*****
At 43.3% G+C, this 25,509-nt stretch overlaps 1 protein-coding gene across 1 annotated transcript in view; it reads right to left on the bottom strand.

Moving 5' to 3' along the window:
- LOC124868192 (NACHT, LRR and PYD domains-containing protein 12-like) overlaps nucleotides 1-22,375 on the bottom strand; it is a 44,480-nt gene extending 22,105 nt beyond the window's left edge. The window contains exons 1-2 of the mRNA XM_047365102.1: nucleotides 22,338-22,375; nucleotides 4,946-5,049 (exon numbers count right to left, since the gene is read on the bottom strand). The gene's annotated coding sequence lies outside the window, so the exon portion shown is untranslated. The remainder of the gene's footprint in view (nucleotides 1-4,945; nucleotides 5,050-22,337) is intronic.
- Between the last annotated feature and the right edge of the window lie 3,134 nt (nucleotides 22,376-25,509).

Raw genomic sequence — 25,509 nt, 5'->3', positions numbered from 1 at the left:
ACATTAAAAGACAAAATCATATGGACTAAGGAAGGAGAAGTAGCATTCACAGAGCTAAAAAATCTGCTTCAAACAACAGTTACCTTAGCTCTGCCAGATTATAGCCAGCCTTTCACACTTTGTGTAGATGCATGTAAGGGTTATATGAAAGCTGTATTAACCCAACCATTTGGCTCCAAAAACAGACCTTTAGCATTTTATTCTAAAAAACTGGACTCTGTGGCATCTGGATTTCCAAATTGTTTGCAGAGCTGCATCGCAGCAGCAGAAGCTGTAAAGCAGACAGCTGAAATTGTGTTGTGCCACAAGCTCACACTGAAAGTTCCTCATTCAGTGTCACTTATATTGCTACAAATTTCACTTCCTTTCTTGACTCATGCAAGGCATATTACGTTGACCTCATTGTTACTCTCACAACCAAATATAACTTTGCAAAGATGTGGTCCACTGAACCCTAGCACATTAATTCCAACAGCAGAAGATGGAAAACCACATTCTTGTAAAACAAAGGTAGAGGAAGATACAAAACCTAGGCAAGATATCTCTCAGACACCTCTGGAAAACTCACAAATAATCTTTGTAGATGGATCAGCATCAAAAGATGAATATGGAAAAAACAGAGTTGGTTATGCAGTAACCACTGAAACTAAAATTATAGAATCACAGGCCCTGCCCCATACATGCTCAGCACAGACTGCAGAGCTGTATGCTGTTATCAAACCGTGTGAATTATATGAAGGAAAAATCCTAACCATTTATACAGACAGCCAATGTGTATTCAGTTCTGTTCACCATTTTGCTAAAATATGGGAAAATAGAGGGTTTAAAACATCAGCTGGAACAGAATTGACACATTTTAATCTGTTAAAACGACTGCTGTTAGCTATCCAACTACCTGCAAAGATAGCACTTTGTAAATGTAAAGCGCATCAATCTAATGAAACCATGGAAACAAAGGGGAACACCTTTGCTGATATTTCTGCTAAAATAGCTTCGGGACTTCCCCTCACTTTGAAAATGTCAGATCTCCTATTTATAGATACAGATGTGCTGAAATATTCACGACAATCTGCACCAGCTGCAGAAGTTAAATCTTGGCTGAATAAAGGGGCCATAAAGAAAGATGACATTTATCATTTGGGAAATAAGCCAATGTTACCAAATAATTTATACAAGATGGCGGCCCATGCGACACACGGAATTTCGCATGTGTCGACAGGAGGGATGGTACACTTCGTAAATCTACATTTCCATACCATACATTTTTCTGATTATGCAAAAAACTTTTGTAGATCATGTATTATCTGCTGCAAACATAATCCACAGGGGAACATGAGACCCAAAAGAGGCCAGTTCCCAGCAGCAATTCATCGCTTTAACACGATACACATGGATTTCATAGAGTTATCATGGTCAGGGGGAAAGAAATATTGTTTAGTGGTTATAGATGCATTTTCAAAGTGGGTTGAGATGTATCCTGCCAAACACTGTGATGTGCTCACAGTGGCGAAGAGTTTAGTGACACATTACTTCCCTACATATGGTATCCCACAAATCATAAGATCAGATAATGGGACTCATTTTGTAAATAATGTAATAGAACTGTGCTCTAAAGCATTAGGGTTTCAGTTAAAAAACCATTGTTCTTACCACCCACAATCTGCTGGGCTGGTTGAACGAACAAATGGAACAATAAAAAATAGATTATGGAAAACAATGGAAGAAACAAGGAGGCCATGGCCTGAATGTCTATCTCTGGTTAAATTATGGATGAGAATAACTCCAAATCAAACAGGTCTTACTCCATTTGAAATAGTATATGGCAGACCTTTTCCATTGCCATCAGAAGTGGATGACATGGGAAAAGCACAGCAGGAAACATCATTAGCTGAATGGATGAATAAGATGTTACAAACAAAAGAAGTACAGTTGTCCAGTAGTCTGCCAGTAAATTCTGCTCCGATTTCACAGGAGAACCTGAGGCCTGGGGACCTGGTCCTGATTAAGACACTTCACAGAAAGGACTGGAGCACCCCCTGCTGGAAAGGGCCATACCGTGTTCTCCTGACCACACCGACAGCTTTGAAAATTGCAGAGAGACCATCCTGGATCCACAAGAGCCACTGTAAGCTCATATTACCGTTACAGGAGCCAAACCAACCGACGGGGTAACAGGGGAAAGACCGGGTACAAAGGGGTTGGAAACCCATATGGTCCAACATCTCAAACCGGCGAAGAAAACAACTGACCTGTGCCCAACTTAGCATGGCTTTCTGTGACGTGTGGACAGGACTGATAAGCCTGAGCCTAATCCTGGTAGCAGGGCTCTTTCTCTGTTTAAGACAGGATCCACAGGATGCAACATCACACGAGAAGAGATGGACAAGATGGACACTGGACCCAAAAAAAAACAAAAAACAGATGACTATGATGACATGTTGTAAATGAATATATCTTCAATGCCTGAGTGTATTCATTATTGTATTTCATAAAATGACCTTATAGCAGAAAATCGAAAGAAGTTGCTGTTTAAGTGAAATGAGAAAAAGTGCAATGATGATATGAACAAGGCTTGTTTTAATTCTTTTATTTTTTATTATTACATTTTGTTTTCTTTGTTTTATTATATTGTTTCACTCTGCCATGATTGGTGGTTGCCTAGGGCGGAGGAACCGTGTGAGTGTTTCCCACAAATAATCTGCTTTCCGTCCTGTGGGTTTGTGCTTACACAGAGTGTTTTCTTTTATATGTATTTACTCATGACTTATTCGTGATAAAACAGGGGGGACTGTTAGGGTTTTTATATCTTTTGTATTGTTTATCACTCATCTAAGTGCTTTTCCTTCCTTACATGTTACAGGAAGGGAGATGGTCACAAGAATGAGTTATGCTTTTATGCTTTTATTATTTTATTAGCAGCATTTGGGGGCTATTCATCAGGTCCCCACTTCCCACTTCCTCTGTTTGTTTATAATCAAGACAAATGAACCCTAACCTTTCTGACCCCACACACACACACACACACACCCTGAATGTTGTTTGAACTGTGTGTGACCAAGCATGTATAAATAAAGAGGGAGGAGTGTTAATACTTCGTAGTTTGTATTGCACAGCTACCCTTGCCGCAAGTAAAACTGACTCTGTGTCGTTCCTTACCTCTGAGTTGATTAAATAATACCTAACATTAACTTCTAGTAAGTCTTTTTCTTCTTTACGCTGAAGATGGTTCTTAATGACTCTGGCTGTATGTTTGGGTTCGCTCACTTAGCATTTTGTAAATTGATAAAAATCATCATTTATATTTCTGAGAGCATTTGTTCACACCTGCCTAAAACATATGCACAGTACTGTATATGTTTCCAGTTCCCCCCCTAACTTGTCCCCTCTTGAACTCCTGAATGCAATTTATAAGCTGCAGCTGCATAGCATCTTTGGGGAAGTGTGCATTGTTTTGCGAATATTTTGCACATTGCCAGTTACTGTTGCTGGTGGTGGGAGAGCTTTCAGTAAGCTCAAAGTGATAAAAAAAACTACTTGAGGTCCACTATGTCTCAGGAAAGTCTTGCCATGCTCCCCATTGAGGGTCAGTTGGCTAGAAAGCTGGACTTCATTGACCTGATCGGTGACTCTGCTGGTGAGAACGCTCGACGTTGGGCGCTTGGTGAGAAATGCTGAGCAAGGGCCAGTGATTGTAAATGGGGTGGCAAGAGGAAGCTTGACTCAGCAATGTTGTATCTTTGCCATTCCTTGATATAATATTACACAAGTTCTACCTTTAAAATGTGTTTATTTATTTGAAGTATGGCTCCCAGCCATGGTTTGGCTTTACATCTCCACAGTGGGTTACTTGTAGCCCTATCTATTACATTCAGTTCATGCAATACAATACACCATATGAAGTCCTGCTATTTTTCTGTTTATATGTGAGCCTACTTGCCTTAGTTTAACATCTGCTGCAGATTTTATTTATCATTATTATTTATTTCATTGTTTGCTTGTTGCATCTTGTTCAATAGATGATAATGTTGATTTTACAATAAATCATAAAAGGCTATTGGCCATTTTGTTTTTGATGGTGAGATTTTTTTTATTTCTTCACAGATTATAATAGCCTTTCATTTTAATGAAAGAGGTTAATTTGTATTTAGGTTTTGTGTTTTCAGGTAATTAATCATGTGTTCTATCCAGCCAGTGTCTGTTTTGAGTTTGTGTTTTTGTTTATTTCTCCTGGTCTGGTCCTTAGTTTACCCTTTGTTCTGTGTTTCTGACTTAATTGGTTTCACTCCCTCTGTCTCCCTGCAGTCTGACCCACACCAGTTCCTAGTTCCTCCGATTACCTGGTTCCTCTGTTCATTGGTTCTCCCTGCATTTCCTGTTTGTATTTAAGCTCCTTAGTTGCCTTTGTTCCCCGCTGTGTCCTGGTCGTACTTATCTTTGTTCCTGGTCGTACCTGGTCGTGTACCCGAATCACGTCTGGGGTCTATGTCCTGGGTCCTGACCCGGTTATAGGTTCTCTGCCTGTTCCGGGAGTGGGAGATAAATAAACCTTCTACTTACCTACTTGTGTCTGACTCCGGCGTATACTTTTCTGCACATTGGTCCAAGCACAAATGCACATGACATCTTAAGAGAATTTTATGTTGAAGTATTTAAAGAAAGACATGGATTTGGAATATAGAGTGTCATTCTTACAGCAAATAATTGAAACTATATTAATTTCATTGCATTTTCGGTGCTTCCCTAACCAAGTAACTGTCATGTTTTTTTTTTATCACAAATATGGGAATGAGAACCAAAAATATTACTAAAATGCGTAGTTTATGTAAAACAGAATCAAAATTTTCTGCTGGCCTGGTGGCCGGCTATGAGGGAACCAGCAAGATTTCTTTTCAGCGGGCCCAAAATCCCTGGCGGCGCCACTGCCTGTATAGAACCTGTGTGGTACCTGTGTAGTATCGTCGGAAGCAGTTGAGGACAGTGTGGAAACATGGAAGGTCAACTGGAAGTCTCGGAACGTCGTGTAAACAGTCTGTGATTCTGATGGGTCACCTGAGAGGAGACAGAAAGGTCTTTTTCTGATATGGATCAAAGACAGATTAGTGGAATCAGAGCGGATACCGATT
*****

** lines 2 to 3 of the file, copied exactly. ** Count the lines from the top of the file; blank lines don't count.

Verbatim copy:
Moving 5' to 3' along the window:
- LOC124868192 (NACHT, LRR and PYD domains-containing protein 12-like) overlaps nucleotides 1-22,375 on the bottom strand; it is a 44,480-nt gene extending 22,105 nt beyond the window's left edge. The window contains exons 1-2 of the mRNA XM_047365102.1: nucleotides 22,338-22,375; nucleotides 4,946-5,049 (exon numbers count right to left, since the gene is read on the bottom strand). The gene's annotated coding sequence lies outside the window, so the exon portion shown is untranslated. The remainder of the gene's footprint in view (nucleotides 1-4,945; nucleotides 5,050-22,337) is intronic.